Sponsor: Rep. Charles H. Taylor (R-NC) - Action: 9/25/03: Passed by the Senate by voice vote.  (The final bill, without the mention of carbon sequestration, became Public Law Number 108-108 on 11/10/03.)

H.R.4500: Energy Science Act of 2004, which, among other things, would establish a program of technology research into coal and power systems, including programs to facilitate production and generation of coal-based power through carbon capture and sequestration research and development, and a joint project for permeability enhancement in coals for natural gas production and carbon dioxide sequestration.  The bill would also establish a research, development, and demonstration program in genetics, protein science, and computational biology to with the goal of developing technologies and methods based on the biological functions of genomes, microbes, and plants that convert carbon dioxide to organic carbon;  The bill would also direct the Department of Energy to research technologies for ultra-deepwater and unconventional natural gas and other petroleum resource exploration and production, including for the reduction of GHG emissions and sequestration of carbon. 
Sponsor:  Rep. Sherwood L. Boehlert (R-NY) (1 cosponsor)

H.R.4503: The Energy Policy Act of 2004 (essentially identical to the conference report on the H.R.6; see above).
Sponsor:  Rep. Joe Barton (R-TX) – Action: 6/15/04: Passed by the House by a vote of 244 – 178.

H.R.4520 E.A.S.: The Jumpstart Our Business Strength (JOBS) Act as passed by the Senate, includes an extensive energy tax incentives title, that, among other things, establishes carbon emission rate requirements that advanced clean coal technology units must meet to be eligible for a clean coal technology tax credit; extends the enhanced oil recovery credit to high volume natural gas facilities which produce carbon dioxide that is injected into hydrocarbon-bearing geological formations.  (See the conference report on H.R.6 above.)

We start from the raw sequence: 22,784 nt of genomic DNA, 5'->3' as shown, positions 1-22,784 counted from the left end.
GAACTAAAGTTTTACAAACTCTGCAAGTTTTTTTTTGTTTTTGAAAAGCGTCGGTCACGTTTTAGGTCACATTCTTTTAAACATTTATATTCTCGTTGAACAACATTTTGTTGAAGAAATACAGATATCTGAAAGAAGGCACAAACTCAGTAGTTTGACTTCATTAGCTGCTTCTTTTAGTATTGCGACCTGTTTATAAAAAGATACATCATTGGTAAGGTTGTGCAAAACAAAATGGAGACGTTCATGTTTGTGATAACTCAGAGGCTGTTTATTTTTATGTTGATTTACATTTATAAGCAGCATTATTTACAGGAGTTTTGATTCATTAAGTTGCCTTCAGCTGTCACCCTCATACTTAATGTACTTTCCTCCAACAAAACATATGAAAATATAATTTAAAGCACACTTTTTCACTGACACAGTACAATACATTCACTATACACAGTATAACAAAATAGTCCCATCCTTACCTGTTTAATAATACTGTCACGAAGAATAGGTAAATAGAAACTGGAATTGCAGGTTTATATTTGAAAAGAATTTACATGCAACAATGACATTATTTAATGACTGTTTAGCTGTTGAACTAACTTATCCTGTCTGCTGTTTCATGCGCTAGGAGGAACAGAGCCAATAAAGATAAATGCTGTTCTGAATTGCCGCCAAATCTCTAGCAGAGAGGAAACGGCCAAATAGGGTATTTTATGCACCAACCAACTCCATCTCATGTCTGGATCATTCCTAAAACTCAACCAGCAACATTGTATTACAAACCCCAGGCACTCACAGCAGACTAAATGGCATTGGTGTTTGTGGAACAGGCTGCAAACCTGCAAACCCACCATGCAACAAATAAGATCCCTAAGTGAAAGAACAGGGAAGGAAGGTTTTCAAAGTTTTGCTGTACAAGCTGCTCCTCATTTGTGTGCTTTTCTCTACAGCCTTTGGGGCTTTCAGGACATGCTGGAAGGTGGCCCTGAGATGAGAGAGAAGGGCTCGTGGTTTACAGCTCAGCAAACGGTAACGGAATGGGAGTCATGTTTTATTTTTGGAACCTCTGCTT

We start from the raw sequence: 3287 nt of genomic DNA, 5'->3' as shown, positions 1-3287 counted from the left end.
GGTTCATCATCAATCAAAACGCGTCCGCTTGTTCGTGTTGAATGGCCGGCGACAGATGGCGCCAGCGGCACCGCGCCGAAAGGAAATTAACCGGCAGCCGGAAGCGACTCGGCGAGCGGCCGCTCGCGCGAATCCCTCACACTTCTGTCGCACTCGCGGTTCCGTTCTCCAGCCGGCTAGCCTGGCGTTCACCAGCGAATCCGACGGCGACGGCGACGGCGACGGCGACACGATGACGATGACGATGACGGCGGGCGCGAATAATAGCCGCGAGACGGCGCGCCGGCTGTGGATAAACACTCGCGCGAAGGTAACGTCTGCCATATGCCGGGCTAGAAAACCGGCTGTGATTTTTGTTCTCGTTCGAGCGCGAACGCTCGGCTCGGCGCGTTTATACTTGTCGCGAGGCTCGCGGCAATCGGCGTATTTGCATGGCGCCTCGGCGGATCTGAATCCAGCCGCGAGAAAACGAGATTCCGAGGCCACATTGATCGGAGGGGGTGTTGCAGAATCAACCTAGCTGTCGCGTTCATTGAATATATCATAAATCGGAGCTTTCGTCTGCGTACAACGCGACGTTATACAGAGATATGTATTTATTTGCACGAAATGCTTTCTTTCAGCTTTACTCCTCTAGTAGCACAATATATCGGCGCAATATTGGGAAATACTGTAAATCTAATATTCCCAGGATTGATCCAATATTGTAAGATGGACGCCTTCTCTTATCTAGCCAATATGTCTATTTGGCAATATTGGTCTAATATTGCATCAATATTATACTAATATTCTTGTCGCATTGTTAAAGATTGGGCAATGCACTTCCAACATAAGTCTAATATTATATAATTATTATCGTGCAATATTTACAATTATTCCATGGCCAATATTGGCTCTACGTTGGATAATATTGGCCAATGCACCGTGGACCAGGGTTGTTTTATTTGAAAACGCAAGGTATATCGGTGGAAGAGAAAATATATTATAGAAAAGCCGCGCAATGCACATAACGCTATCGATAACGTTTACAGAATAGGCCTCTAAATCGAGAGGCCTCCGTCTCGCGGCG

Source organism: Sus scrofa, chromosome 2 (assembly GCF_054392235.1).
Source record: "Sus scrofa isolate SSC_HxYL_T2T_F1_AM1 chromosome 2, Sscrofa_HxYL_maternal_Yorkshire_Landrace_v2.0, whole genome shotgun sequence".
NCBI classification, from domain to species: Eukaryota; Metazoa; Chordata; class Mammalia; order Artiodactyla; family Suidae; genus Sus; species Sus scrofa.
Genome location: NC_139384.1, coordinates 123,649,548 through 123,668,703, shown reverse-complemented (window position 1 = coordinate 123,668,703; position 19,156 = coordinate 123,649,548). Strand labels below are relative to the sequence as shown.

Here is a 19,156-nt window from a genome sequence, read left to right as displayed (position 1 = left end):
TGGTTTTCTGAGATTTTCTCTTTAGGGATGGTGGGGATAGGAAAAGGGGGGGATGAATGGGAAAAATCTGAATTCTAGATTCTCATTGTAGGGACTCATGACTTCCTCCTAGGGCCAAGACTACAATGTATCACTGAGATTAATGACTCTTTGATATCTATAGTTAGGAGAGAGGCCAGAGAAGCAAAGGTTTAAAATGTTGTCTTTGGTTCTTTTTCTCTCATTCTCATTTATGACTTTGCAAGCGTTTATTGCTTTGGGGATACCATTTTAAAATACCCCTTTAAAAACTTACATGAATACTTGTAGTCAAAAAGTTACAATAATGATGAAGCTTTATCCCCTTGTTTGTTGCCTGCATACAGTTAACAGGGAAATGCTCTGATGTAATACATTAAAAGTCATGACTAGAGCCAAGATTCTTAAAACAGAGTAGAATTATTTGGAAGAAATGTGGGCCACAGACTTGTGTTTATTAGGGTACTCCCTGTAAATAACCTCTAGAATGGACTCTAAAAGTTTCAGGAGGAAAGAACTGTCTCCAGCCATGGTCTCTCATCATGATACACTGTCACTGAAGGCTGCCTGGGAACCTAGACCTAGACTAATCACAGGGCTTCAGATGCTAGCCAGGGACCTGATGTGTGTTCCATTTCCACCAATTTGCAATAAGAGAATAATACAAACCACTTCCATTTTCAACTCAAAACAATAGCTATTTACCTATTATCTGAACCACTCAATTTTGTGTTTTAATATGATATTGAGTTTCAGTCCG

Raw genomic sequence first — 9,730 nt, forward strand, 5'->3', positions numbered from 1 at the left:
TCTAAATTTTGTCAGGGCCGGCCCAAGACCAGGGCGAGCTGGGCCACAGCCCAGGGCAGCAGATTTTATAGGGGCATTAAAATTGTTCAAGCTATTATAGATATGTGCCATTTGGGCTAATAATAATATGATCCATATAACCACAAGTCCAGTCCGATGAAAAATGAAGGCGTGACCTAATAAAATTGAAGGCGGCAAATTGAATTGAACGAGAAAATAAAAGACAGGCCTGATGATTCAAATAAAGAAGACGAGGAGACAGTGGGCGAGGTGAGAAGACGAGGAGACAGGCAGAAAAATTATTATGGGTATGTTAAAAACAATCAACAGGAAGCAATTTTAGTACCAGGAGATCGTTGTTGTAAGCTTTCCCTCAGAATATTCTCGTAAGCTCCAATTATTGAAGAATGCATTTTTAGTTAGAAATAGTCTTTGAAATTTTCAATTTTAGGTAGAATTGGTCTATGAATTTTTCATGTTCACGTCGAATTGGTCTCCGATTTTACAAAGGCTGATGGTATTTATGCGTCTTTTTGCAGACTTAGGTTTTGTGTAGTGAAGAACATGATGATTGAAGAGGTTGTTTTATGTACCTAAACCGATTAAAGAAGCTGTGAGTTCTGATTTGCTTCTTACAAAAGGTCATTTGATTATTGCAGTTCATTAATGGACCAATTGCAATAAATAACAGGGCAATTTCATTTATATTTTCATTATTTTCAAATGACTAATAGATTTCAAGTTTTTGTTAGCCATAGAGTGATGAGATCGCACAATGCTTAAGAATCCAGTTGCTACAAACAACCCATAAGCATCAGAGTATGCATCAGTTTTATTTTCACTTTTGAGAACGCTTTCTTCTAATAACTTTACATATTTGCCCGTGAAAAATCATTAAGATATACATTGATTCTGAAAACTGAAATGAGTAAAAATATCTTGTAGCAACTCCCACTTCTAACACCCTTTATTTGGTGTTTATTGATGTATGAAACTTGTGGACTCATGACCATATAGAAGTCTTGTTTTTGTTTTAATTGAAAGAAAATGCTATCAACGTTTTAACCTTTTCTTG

Sponsor: Rep. William M. Thomas (R-CA) (40 Cosponsors) – Action: 6/17/04: H.R.4520 E.H. passed by the House by a vote of 251 – 178, but not with the energy tax incentives title (or the carbon-specific language) mentioned here.  7/15/04: Agreed to by the Senate by a vote of 78 – 15. 

H.R.4704: To amend the Internal Revenue Code of 1986 to establish tax credits for climate neutral combustion technologies -- combustion systems to generate electricity from which the carbon dioxide emissions are captured and applied to a useful purpose, or stored in the Earth's subsurface by sequestration, and from which there are no atmospheric emissions of mercury or greenhouse gases, nor emissions that form fine particles, smog, or acid rain.
Sponsor:  Rep. Doug Ose (R-CA) (3 cosponsors)

H.R.4818: Foreign Operations, Export Financing, and Related Programs Appropriations Act, 2005,  which, among other things, states that that funds appropriated to implement the Foreign Assistance Act of 1961 may be used to support tropical forestry and biodiversity conservation activities and energy programs aimed at reducing greenhouse gas emissions; appropriates $180 million to support clean energy and other climate change policies and programs in developing countries, of which $100 million is to directly promote energy conservation, energy efficiency, and renewable and clean energy technologies, and of which the balance should be made available to directly: (1) measure, monitor, and reduce greenhouse gas emissions; (2) increase carbon sequestration activities; and (3) enhance climate change mitigation and adaptation programs.  In addition, the bill requires, within 45 days after the date on which the President's fiscal year 2006 budget request is submitted to Congress, a report on all federal agency obligations and expenditures for climate change programs and activities in fiscal year 2005; as well as  fiscal years 2004 and 2005 obligations and estimated expenditures, and fiscal year 2006 requested funds by the United States Agency for International Development for a variety of climate change activities. 
Sponsor: Rep. Jim Kolbe (R-AZ) – Action: 12/8/04: Became Public Law No: 108-447.

H.Res.442:  Congratulating the United States nuclear energy industry on its 50th anniversary, which includes a finding that nuclear energy generates electricity without emitting greenhouse gases.
Sponsor:  Rep. C.L. Otter (R-ID) (1 cosponsor)